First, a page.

Continuing in the same direction as Cave Dale, a wall will start to appear on your right, as you reach flatter grounding. Once an information board is reached, turn right, and climb over several stiles until you reach a field. Traverse this field and after crossing another stile, turn right, and walk towards B6061. This road takes you round Winnats Pass – a picturesque limestone gorge.

After Winnats Pass, you will reach the first couple of caverns: Blue John Cavern and Treak Cliff Cavern. This is one of the few locations in which the rare gemstone, Blue John, is mined, and both caverns are worth visiting for their respective caving experiences.

A concrete path will lead to to Speedwell Cavern, and just below this, you’ll find a path that leads you back to Castleton.

Castleton to Win Hill Circular

Walking Time: 4-6 hours

Distance: 9.25 miles

Top Tip: This is recommended for experts, as it is slightly lengthier with a steep ascent.

Description: Leave Castleton via the A6187 in the direction of Hope, running parallel to the Peakshole Water, and after roughly 1km, cross the railway line (carefully!), and continue along to Hope. Head towards Hope Railway Station and cross the bridge; follow the path on the right, before taking the first left down a footpath, which leads you directly to Aston. Continue along this same path through Aston; when this path ends, turn left and walk towards Edge Farm. After roughly half a kilometre, Win Hill will emerge on your right.

Its only about a kilometre walk to the top of Win Hill, with a summit of 462m. As you make the ascend, Win Hill reveals a perfect view of the winding River Noe and Ladybower Reservoir.

On the way down, take the same path you ascended the hill with, only, after 300m, you’ll find a path that heads west; take this towards a woodland area. This same footpath takes you past Lose Hill, and back across the railway line. Once Townhead Bridge is reached, walk along the road for a small stretch, until you reach a footpath on the right-hand side. Follow this path uphill in southern direction, which leads to Losehill Farm, then Spring House Farm, and, eventually, Castleton!

Vale of Edale Circular Walk

Walking Time: 2.5 hours

Distance: 7 miles

Top Tip: This walk passes by numerous farms so be vigilant for grazing livestock. There are also numerous stiles that need to be climbed over.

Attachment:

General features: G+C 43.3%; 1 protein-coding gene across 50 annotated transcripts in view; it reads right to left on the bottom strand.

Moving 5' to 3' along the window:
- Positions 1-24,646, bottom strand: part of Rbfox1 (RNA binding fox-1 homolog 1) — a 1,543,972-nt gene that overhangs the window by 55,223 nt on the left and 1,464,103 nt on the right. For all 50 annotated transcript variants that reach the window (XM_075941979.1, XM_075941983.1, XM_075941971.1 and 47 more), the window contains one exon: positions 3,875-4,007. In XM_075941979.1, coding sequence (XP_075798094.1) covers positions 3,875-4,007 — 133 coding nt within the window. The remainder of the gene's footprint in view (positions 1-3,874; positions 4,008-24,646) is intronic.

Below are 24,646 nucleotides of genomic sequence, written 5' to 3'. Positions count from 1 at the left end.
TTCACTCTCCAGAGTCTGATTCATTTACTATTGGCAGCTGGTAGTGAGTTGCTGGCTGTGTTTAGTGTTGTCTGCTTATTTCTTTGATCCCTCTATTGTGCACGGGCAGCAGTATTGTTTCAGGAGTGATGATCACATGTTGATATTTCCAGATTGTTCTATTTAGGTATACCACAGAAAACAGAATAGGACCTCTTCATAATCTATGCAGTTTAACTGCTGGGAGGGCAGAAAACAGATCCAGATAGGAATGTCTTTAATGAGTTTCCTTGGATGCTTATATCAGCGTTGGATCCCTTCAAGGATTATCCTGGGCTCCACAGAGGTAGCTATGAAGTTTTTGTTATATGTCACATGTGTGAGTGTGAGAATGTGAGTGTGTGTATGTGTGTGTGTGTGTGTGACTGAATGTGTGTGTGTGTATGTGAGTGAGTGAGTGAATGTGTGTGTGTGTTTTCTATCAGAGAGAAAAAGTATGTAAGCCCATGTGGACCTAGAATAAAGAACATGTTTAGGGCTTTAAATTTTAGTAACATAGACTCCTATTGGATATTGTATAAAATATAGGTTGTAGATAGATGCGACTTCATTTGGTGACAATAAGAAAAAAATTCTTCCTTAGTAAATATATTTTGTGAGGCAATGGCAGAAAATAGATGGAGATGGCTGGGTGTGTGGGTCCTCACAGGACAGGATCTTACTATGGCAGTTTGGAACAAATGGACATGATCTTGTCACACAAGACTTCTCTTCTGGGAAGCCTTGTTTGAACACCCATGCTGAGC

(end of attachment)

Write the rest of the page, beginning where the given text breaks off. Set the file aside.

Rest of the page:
Description: This walk is a 15-minute drive outside of Castleton but is worth it for both tranquillity and views of the famed Great Ridge offered. Starting from Edale’s carpark, walk up the town’s main street, passing by the station and the church, until you you reach the Old Nags Head, at which point, turn left down Pennine Way. The Pennine Way takes you through several fields and continues onto Upper Booth. When you come across a phone booth, turn right, and follow a path onto the River Noe. Cross the footbridge and start uphill, while passing through light forestry.

Cross the walled stile, then head to the right, over a particularly muddy terrain, until you reach a gate. From this point, footpaths should lead you on towards Cowburn tunnel and Dalehead bunkhouse. Continue in the same direction until a road is reached, at which point, turn right towards Barber Booth. Look out for footpath no.22, in the direction of Castleton, and follow this down into Harden Clough. Turn right at Harden Clough towards Greenlands and follow the bridleway on the left.

Continuing down this Bridleway, the Great Ridge will slowly reveal itself to you, which boasts spectacular views of both Castleton and the greater Hope Valley. Continue down the Great Ridge until Hollins Cross, where you should turn left, and descend a considerably steep path, which takes you past Peter Barn and onto the Vale of Edale. On your right, you will be able to view the great Mam Tor.

Turn right at Edale road and follow the signposts onto Ollerbrook, which leads you back to Edale.